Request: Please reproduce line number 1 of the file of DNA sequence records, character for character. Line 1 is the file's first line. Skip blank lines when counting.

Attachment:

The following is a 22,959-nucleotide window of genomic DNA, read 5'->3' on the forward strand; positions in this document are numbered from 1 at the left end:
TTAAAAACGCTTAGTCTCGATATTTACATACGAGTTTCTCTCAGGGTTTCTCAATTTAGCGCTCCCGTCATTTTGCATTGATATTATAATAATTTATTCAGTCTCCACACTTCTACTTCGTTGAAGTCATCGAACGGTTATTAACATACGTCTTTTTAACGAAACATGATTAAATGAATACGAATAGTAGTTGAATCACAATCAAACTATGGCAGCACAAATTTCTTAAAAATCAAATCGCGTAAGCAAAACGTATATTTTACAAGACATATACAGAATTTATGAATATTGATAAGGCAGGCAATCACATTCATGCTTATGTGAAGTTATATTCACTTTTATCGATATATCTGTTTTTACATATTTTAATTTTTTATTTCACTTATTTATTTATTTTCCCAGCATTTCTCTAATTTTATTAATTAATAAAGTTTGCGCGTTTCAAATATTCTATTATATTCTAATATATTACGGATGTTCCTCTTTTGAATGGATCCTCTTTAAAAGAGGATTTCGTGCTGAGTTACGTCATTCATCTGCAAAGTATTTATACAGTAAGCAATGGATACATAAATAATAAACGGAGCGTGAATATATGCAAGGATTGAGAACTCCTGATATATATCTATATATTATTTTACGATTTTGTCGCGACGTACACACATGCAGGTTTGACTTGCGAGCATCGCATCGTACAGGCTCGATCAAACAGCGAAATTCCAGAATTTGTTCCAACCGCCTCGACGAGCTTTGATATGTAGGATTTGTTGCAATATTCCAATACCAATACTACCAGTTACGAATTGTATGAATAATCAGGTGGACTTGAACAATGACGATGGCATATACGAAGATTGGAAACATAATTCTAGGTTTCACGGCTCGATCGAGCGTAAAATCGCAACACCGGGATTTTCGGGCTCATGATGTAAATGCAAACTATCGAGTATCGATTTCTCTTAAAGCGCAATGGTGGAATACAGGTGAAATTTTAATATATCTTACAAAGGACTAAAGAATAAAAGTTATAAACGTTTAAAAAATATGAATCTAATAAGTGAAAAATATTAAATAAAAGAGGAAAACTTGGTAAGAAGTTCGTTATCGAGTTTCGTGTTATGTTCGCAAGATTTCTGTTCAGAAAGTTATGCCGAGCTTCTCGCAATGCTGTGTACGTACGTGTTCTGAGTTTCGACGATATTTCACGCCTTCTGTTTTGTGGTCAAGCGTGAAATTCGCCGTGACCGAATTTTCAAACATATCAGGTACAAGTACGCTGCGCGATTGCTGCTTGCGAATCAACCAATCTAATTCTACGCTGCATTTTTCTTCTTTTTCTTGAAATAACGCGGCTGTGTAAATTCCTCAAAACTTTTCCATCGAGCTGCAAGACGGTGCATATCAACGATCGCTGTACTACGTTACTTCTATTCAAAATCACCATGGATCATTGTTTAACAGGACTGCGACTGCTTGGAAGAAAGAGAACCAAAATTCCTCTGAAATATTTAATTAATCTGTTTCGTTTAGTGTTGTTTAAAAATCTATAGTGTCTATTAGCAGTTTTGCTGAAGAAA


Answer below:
The following is a 22,959-nucleotide window of genomic DNA, read 5'->3' on the forward strand; positions in this document are numbered from 1 at the left end: